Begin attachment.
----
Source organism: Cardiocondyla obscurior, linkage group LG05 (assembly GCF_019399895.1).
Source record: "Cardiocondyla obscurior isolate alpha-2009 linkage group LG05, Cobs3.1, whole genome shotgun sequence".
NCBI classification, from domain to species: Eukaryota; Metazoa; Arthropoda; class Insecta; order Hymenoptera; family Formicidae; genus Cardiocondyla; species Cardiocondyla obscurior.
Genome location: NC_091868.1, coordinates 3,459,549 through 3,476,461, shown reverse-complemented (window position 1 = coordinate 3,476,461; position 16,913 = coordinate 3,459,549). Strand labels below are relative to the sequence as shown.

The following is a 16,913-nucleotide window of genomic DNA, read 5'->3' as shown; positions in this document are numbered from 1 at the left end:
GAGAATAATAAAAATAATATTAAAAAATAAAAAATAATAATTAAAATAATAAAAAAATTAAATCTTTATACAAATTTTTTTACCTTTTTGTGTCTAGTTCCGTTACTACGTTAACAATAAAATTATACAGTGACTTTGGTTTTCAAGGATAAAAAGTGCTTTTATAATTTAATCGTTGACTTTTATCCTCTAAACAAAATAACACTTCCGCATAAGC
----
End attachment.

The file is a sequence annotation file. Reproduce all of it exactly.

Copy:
Source organism: Cardiocondyla obscurior, linkage group LG05 (assembly GCF_019399895.1).
Source record: "Cardiocondyla obscurior isolate alpha-2009 linkage group LG05, Cobs3.1, whole genome shotgun sequence".
NCBI classification, from domain to species: Eukaryota; Metazoa; Arthropoda; class Insecta; order Hymenoptera; family Formicidae; genus Cardiocondyla; species Cardiocondyla obscurior.
Genome location: NC_091868.1, coordinates 3,459,549 through 3,476,461, shown reverse-complemented (window position 1 = coordinate 3,476,461; position 16,913 = coordinate 3,459,549). Strand labels below are relative to the sequence as shown.

The following is a 16,913-nucleotide window of genomic DNA, read 5'->3' as shown; positions in this document are numbered from 1 at the left end:
GAGAATAATAAAAATAATATTAAAAAATAAAAAATAATAATTAAAATAATAAAAAAATTAAATCTTTATACAAATTTTTTTACCTTTTTGTGTCTAGTTCCGTTACTACGTTAACAATAAAATTATACAGTGACTTTGGTTTTCAAGGATAAAAAGTGCTTTTATAATTTAATCGTTGACTTTTATCCTCTAAACAAAATAACACTTCCGCATAAGC